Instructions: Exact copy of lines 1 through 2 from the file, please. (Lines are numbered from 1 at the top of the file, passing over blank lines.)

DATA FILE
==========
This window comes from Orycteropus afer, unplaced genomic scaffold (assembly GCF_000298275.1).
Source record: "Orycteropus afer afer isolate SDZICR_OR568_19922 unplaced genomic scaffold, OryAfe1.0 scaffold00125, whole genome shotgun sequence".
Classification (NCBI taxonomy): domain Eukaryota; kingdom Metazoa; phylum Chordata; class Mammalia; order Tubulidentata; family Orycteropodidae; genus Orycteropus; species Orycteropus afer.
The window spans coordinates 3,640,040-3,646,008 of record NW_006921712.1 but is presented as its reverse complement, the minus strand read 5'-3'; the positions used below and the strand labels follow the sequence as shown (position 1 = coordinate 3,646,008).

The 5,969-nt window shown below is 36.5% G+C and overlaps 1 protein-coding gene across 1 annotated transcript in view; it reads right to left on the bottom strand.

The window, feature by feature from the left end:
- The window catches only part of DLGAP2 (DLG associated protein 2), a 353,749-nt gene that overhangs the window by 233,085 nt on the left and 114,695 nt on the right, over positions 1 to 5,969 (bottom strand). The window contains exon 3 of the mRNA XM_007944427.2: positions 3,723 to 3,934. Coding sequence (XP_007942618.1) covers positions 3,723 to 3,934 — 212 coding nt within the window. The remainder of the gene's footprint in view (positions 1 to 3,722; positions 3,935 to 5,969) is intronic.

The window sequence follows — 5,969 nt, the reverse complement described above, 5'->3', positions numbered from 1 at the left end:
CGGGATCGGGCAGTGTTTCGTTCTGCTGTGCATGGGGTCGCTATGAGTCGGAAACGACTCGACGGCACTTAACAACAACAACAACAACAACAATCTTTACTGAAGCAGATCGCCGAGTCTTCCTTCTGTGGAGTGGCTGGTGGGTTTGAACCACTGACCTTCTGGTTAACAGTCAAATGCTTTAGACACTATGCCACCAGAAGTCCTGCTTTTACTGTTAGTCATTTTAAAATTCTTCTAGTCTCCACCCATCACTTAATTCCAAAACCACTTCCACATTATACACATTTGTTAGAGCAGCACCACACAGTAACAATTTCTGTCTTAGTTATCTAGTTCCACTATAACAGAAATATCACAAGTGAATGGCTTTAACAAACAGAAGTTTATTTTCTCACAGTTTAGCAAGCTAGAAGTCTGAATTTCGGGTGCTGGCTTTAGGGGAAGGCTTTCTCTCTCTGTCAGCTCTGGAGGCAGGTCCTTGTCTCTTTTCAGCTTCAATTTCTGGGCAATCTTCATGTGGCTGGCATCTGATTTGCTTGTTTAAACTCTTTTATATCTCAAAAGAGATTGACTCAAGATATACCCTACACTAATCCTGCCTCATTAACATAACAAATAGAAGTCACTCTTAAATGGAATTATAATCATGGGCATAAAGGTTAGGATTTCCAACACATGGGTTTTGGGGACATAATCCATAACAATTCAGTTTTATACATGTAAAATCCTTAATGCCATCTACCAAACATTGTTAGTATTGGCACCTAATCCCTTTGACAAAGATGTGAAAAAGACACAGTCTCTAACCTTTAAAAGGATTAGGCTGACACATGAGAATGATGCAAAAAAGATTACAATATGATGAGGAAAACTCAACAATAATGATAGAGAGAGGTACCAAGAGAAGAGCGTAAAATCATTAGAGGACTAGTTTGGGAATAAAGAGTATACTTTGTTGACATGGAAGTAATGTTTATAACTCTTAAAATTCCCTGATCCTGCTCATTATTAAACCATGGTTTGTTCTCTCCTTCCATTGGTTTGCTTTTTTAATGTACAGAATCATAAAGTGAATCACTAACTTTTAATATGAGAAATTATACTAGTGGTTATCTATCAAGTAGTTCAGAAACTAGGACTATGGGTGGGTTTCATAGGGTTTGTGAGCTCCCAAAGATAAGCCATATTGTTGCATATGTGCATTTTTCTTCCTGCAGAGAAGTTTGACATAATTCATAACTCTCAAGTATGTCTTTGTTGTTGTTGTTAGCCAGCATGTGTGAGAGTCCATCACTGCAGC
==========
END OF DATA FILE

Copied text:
This window comes from Orycteropus afer, unplaced genomic scaffold (assembly GCF_000298275.1).
Source record: "Orycteropus afer afer isolate SDZICR_OR568_19922 unplaced genomic scaffold, OryAfe1.0 scaffold00125, whole genome shotgun sequence".